The promotion of cycling aims to improve the traffic problem, Transport Minister Yiannis Karousos said on Tuesday as he announced that applications for the government’s bicycle purchase subsidy scheme can be submitted as of Monday.
Karousos was speaking during the presentation of the podilato.goc.cy platform and the coming online portal for the bicycle subsidy scheme with a total budget of €570,000 for the 2021-2023 period.
This effort is part of the transport ministry’s strategy to increase multimobility traffic and residents’ use of sustainable means of transport, including cycling and walking, the minister said.
“The promotion of cycling as a means of transportation aims, among other things, to improve the traffic problem by providing options for transportation in the city, and to introduce cycling in the daily lives of citizens as a safe and reliable means of transportation,” he added.
Explaining the three pillars that define sustainable mobility, Karousos said that cycling provides accessibility and mobility to everyone, has low energy consumption and ensures affordable costs for users.
The scheme, which is part of the €4m Energy and Climate and sustainable mobility national scheme, will provide subsidies for the purchase of city bikes, road bikes, mountain bikes, and bikes for people with disabilities.
Electric bikes are not included in the scheme as they will be part of a future programme.
The subsidy for city, road, and mountain bikes will be up to €200 for bicycles of up to €1,000 including VAT.
Bicycles for people with disabilities will be subsidised with up to €800 or the purchase price, whichever is lower.
Eligible parties are Cypriots and other European citizens and third-country nationals residing permanently in the Republic, who are over 18. Each person will be subsidised for the purchase of one bicycle.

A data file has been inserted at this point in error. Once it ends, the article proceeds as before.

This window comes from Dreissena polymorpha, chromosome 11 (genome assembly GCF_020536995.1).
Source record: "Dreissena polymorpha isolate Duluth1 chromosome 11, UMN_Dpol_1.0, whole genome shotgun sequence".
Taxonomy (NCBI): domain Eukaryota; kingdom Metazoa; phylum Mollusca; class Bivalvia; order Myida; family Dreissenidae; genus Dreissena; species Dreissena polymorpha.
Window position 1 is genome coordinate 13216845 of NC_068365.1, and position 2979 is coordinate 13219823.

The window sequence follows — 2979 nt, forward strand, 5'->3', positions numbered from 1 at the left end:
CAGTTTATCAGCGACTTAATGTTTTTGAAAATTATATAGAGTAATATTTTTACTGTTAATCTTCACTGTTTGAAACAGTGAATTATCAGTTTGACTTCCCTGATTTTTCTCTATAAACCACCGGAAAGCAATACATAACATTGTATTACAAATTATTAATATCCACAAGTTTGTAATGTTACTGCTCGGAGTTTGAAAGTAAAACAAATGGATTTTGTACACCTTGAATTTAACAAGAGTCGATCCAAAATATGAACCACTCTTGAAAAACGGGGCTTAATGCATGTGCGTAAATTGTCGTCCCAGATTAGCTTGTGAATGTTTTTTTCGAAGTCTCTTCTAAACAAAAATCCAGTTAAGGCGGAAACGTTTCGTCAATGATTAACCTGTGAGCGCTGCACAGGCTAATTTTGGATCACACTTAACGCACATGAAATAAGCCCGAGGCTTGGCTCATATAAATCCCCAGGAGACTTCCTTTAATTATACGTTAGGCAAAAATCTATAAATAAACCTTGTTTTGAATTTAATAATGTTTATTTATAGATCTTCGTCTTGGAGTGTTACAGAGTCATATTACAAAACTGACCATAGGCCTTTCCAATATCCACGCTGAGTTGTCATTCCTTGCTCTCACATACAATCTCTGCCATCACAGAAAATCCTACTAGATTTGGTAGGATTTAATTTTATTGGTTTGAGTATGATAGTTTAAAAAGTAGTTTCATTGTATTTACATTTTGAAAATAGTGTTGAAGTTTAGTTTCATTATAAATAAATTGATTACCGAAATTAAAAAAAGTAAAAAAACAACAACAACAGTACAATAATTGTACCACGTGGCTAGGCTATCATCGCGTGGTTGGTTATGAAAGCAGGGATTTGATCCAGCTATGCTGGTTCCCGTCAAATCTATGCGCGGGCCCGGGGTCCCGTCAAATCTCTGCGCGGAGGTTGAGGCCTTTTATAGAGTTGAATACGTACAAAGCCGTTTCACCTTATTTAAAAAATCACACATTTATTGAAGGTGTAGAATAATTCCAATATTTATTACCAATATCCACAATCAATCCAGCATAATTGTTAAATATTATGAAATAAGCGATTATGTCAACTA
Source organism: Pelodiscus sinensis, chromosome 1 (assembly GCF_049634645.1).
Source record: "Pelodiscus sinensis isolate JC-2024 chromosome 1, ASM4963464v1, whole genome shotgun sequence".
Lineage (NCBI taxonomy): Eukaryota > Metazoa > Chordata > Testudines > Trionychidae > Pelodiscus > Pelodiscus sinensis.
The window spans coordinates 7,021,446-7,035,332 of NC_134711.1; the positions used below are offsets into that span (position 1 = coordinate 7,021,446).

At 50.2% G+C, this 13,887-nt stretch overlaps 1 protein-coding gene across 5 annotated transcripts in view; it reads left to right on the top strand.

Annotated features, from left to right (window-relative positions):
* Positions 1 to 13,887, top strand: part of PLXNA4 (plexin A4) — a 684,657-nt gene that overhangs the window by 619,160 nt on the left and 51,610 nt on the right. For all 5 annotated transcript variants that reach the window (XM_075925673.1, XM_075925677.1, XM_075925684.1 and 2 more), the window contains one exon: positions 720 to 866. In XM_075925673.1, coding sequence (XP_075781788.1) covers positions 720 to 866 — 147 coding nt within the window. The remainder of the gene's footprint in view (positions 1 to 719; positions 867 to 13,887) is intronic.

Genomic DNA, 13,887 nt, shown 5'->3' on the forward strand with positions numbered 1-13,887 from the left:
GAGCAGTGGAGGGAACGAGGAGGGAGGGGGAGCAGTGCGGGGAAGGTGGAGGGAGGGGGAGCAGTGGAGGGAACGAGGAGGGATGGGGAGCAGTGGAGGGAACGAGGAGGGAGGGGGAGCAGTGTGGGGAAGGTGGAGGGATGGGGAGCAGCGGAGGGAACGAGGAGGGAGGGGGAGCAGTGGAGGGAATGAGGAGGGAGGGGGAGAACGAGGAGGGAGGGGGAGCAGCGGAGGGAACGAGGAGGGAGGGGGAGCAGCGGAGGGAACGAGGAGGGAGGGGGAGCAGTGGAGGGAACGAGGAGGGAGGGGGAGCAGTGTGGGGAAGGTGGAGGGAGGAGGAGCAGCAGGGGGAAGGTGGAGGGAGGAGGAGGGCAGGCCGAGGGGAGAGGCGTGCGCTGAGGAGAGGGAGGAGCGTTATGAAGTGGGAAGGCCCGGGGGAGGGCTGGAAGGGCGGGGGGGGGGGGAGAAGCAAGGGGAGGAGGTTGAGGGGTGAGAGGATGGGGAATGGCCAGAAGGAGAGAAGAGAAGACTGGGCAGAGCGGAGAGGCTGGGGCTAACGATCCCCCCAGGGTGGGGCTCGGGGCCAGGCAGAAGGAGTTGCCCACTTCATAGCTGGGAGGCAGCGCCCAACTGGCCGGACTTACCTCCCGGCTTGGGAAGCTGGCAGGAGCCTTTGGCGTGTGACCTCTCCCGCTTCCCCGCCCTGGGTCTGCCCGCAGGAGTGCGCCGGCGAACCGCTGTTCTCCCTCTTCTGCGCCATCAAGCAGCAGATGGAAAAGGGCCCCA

The significant increase of cycling is among the goals of the Vienna Declaration which was signed in Vienna on May 18, 2021, which included the pan-European Master Plan for Cycling Promotion.
According to the declaration, each EU country member must double the number of cyclists by 2030.
Other goals concern providing adequate space and improving infrastructure for cycling and walking, to develop and implement national cycling policies and set national targets as well as increase the safety of cyclists and reduce the number of deaths and serious accidents.
The promotion of cycling is also part of the wider commitment of EU Member States to reach net zero carbon emissions, as stated in the National Plan for Energy and Climate 2021-2030, which provides for climate neutrality by 2050, Karousos said.
Saying that the “biggest responsibility for reducing gas greenhouse emissions lies with the transport sector”, the minister said that modernisation of the transport system design is necessary, in line with the transition to sustainable public transport.
The transport ministry “is working diligently in this direction to… reduce the use of private vehicles and promote multimodal transport”.
A council for promoting bicycle use was formed in 2016, while the road traffic code has been revised with a special chapter on cycling, and in February this year, cabinet approved the Energy and Climate and sustainable mobility national scheme with a total budget of €4m.
Karousos said the need to promote cycling became “even more urgent” during the pandemic and restrictive measures which might prevent use of buses.
Concluding, the minister said that bicycles can easily become an alternative means of transport in small countries like Cyprus.
Applications can be filed through the transport ministry’s website at http://podilato.gov.cy/mtcw/cycling.nsf/home/home?openform. They will be examined on a first-come first-served basis.
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